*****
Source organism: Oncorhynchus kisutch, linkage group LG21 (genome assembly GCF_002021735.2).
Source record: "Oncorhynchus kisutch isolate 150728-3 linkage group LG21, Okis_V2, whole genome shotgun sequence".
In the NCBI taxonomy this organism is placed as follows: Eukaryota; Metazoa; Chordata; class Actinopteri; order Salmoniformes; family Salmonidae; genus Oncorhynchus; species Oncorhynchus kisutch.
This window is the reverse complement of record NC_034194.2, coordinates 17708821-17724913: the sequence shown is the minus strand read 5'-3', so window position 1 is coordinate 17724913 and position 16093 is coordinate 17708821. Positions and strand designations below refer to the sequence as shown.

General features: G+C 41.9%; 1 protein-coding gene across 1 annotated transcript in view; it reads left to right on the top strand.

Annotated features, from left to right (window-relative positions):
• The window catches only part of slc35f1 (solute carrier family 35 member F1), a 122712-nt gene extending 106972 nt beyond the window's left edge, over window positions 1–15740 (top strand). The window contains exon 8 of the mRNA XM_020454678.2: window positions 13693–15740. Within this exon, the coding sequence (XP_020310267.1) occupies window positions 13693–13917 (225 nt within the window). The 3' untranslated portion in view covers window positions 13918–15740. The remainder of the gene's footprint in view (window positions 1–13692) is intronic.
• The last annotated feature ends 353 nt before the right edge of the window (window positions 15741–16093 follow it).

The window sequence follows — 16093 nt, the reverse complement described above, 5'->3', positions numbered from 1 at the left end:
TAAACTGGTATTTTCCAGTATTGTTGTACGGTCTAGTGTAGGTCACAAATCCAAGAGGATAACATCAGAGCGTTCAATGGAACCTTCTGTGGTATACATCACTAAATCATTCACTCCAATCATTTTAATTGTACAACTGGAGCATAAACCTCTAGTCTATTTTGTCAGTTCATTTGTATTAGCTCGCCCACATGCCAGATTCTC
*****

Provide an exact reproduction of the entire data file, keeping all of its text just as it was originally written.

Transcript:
Source organism: Oncorhynchus kisutch, linkage group LG21 (genome assembly GCF_002021735.2).
Source record: "Oncorhynchus kisutch isolate 150728-3 linkage group LG21, Okis_V2, whole genome shotgun sequence".
In the NCBI taxonomy this organism is placed as follows: Eukaryota; Metazoa; Chordata; class Actinopteri; order Salmoniformes; family Salmonidae; genus Oncorhynchus; species Oncorhynchus kisutch.
This window is the reverse complement of record NC_034194.2, coordinates 17708821-17724913: the sequence shown is the minus strand read 5'-3', so window position 1 is coordinate 17724913 and position 16093 is coordinate 17708821. Positions and strand designations below refer to the sequence as shown.

General features: G+C 41.9%; 1 protein-coding gene across 1 annotated transcript in view; it reads left to right on the top strand.

Annotated features, from left to right (window-relative positions):
• The window catches only part of slc35f1 (solute carrier family 35 member F1), a 122712-nt gene extending 106972 nt beyond the window's left edge, over window positions 1–15740 (top strand). The window contains exon 8 of the mRNA XM_020454678.2: window positions 13693–15740. Within this exon, the coding sequence (XP_020310267.1) occupies window positions 13693–13917 (225 nt within the window). The 3' untranslated portion in view covers window positions 13918–15740. The remainder of the gene's footprint in view (window positions 1–13692) is intronic.
• The last annotated feature ends 353 nt before the right edge of the window (window positions 15741–16093 follow it).

The window sequence follows — 16093 nt, the reverse complement described above, 5'->3', positions numbered from 1 at the left end:
TAAACTGGTATTTTCCAGTATTGTTGTACGGTCTAGTGTAGGTCACAAATCCAAGAGGATAACATCAGAGCGTTCAATGGAACCTTCTGTGGTATACATCACTAAATCATTCACTCCAATCATTTTAATTGTACAACTGGAGCATAAACCTCTAGTCTATTTTGTCAGTTCATTTGTATTAGCTCGCCCACATGCCAGATTCTC